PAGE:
Penance, Pizza, and Public Relations: The Best Reputation Management Lesson You Can Learn From DiGiorno Pizza
My mom always said that when you hurt someone’s feelings, you have to say you’re sorry…and you have to mean it.
By now, it’s likely you’ve seen the infamous DiGiorno Pizza tweet gaffe that appeared to mock victims of domestic violence on Twitter by using the conversational hashtag #WhyIStayed.
I’ll admit, the minute I saw it, I was beyond appalled, especially on the heels of Spirit Airlines exploiting the tragedy of the theft of naked female celebrity pictures as an excuse to promote their “BARE FARE” sale. My first thought was to question how it’s possible that there is so little common sense in the people who are the public faces of these companies online and via social media. And I’ll tell you, even though I had already vowed to never use Spirit Airlines, and I rarely eat DiGiorno pizza, these marketing mistakes turned me off the brands even further – and I didn’t think that was even possible with Sprit Airlines. Just when you think you’ve hit rock bottom with a brand, the bottom falls out again.
But I was wrong to lump DiGiorno in with Spirit Airlines. It wasn’t the same mistake. Spirit Airlines knew exactly what they were doing and initially acted without apology. DiGiorno, on the other hand… they didn’t research the conversation happening around the hashtag of #WhyIStayed. Okay, yes, it was still beyond stupid as a marketing mistake. And, yes, it should have never
happened. And, yes, it upset people, justifiably. But at the core of it, it was a mistake of ignorance, not a mistake of intent. I’m sure that one of the biggest things the DiGionro brand managers learned from this experience is to always research what a hashtag means before using it, and to pay attention to a conversation before jumping in with a sarcastic quip.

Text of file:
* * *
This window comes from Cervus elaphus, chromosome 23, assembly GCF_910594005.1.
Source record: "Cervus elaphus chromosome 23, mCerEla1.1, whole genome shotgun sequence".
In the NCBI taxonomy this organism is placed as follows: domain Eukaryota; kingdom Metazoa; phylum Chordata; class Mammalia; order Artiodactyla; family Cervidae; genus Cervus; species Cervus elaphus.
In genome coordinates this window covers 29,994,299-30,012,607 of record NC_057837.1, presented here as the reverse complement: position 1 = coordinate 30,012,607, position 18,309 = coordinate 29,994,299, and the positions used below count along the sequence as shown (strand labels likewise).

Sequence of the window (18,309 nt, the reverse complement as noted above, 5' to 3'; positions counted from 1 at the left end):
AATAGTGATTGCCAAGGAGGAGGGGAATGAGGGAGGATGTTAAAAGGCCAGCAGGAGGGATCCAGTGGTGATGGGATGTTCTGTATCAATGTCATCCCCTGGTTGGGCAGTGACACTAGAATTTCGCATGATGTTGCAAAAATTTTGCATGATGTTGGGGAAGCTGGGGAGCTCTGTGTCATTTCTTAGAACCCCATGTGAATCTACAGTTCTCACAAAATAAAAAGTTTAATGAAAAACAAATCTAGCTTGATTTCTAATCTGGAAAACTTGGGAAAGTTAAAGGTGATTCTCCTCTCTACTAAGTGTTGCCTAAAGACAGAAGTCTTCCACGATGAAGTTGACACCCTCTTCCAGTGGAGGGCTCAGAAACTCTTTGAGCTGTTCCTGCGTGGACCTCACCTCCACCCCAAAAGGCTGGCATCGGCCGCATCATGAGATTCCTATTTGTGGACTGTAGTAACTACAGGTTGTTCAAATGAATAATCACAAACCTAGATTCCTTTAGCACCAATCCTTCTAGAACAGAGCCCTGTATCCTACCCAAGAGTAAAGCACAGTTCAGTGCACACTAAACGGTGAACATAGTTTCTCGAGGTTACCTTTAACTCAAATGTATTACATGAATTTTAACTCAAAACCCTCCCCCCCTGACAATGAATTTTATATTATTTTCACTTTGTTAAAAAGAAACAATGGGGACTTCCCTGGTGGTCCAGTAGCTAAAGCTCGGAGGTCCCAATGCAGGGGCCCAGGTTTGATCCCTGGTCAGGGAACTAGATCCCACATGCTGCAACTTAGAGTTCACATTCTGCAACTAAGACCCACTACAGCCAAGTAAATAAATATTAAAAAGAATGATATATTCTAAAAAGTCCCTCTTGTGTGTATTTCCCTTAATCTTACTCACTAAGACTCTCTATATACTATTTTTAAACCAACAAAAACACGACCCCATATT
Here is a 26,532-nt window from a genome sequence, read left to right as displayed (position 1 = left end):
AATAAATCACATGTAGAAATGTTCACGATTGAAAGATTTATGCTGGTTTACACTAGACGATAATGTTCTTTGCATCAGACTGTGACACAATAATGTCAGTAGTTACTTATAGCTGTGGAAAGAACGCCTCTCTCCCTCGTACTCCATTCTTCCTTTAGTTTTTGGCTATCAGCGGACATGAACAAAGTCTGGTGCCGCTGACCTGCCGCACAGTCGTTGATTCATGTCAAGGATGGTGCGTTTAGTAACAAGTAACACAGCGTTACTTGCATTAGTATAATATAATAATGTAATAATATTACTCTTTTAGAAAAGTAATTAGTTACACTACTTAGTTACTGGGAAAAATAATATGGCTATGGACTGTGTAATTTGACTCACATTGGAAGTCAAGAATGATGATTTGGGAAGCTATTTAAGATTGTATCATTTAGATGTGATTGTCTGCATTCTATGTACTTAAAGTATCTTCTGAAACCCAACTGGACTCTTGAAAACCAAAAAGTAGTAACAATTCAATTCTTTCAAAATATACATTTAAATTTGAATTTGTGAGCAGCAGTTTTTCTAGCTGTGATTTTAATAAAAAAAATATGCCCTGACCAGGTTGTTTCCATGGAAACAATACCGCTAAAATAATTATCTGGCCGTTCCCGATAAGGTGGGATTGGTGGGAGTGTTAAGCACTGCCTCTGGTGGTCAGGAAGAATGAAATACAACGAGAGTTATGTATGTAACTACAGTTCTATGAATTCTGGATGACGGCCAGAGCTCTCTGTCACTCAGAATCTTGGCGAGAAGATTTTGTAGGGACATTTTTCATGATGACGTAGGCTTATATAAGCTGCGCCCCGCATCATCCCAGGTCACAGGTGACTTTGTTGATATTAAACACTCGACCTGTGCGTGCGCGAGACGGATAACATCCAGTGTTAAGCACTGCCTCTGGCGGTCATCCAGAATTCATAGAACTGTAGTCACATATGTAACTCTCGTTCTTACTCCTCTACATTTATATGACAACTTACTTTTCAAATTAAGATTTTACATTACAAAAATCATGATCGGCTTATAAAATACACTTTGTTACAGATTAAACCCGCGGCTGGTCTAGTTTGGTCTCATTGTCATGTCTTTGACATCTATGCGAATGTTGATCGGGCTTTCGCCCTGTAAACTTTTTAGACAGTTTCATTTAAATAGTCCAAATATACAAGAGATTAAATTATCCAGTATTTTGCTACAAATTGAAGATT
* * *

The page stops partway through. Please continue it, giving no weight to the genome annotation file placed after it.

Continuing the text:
But the most important lesson to learn from all of this came after the mistake was made. DiGiorno didn’t respond to this issue the way that other brands have in the past. They didn’t shut down their Twitter feed. They didn’t ignore the mistake. They didn’t deny it ever happened. For every single tweet they received expressing outrage, shock, bewilderment, and disgust, they responded – personally. They answered the questions posed in the tweets, they cited things the original twitter user had said, they had a real conversation with those who follow or were trying to interact with their brand. They kept it real and genuine, to the very last tweet.
And that response method will probably make this blow over faster for them. They kept it public, and didn’t appear to try to sweep anything under the rug. They didn’t issue some halfway “we’re sorry” blanket apology and leave it at that, either. They admitted the mistake and realized that, while they had offended a lot of people, each person was offended in their own way, and therefore deserved to be responded to directly, in a one-on-one format.
That’s a respectable response when you make a mistake, and that’s what makes it forgivable. If you don’t believe me, just ask my mom – she never steers me wrong.